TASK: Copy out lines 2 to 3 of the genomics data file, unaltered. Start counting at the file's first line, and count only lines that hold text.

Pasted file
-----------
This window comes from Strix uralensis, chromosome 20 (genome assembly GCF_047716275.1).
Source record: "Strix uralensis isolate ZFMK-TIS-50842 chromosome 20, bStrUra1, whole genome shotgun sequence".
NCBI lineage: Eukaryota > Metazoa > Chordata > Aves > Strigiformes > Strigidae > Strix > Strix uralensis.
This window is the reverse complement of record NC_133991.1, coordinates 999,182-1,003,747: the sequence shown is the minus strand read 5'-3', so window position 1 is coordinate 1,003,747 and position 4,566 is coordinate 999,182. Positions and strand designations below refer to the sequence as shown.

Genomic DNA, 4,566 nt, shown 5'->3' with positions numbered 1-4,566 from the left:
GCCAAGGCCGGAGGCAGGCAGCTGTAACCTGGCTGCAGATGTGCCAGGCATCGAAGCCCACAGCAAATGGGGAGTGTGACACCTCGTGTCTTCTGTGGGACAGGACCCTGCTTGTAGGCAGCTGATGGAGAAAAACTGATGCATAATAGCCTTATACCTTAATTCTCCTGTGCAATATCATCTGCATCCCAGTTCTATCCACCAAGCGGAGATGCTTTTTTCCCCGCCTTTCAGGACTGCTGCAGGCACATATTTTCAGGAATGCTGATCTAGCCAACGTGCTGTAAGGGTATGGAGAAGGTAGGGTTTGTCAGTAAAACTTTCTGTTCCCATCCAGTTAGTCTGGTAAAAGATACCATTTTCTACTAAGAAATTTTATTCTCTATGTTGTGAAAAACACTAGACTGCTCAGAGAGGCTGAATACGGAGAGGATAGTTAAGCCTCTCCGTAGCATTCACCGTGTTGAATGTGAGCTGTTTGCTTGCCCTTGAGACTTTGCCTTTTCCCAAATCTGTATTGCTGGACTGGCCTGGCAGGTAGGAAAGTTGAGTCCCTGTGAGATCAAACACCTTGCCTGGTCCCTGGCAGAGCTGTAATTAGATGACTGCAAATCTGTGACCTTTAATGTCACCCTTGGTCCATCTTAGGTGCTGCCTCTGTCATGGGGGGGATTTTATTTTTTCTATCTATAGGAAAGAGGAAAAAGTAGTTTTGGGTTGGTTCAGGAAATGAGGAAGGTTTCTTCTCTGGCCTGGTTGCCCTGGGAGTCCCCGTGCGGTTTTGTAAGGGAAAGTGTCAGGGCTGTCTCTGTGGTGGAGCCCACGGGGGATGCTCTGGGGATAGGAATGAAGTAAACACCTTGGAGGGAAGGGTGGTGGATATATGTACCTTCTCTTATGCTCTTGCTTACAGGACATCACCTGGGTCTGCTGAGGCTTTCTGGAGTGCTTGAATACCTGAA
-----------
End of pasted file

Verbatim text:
Source record: "Strix uralensis isolate ZFMK-TIS-50842 chromosome 20, bStrUra1, whole genome shotgun sequence".
NCBI lineage: Eukaryota > Metazoa > Chordata > Aves > Strigiformes > Strigidae > Strix > Strix uralensis.